The word is out Print E-mail
News - Final Word
Thursday, 10 December 2009 17:56
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This time of year there is a woman at large. We’ve all heard about her. She’s finished her Christmas shopping in November. Her gifts have been wrapped already and her Christmas cards have been mailed. She’s baked countless batches of biscuits. She even makes her own gingerbread men, for goodness sake.

I’m telling you that this woman must be stopped. She’s undermining our sanity, jeopardising the common good. As to the pictures of her perfect Christmas turkey that they keep publishing in newspapers, I find that these pages make really absorbent liners for bird cages. You know exactly what I mean, don’t you? Now, if there’s one thing you could tell anyone who has ever been intimidated by such a woman, what would it be? Think carefully, because your answer will tell us more about you than about ‘that woman’.

As for me, I suspect that I react so strongly to this image because I have huge issues with time. It feels as if I never have enough of it and I sort of resent those who seem to have more than enough. Even my vocabulary proves it. I keep saying things like “let me quickly . . .” Come to think of it, I also find myself working in the deadline business.

According to author Oriah Mountain Dreamer, we all have one word that’s the key to our struggles in life. Oriah’s own word is ‘rest’. Being a driven perfectionist, she doesn’t know how to unwind, how simply to switch off at the end of the day. This has had a detrimental effect on her health and she spent many years searching for ways to truly relax.

After she found the answer, Oriah became the ideal teacher to those who need to learn how to rest. “You teach best what you need to learn most,” Richard Bach said. If you never had difficulties learning something, if it just came naturally to you, you would not be able to teach someone else how to do it.

For example, Oriah’s friend is a very talented bodywork therapist. She is a terrible bodywork teacher, though. She knew just what to do and because she’s always had this ability, she could not break it down and explain the steps to her students. Looking at it this way, your biggest challenge in life would also be the key to the biggest contribution you can make; the thing you can successfully teach other people. But you have to find your own word first.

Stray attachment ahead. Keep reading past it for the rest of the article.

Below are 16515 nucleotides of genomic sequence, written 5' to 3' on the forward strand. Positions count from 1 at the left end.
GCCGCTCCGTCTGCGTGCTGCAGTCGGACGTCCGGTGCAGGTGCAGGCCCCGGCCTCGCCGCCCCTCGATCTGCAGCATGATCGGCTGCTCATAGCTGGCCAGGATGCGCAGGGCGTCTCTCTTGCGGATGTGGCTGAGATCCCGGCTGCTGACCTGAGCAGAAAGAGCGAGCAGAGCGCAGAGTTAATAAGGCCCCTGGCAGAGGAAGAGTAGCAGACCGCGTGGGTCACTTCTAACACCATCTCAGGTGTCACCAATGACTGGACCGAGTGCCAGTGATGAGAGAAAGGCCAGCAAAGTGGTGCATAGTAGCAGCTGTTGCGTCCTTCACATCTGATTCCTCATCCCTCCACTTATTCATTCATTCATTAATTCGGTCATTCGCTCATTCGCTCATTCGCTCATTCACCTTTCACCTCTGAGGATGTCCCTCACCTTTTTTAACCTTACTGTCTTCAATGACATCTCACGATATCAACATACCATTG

“I don’t know what your word is,” Oriah says. “No one but you can find it. But I can tell you where to look. Look at your failures . . . Look at what does not come easily to you, what you long for but find elusive. What internal habit or attitude or tendency repeatedly robs your life of joy?”

In my case it would be this lack-oftime illusion that I tend to labour under. I suspect my word would be ‘enough’; realising that there is enough time. Your word is your key to stopping your war with reality. My question becomes not so much how wildly I can time-manage to get everything done, but what I must surrender to allow the idea of ‘enough’ to enter my life.

‘Getting’ your word is never about doing, says Oriah. It is always just about being. And it’s always about being present. Here and now. “Living your word opens the door you fear has closed. Not doing what our fear for years has prompted us to do requires a certain level of consciousness. You have to be awake to know what is going on inside you.”

“Wake up, my love. You are walking asleep. There is no safety in that.” Waking up to my tail-chasing-deadline mindset is probably the biggest gift I can give my loved ones this festive season. It will certainly be a more peaceful Christmas, albeit an underdone one.

You see, the word that calls to you doesn’t need you to hear it only for your own sake. “It is the word the world needs you to embody so we can all go home together,” Oriah says. “It is God speaking to you, through you. It is what you are here to say.”

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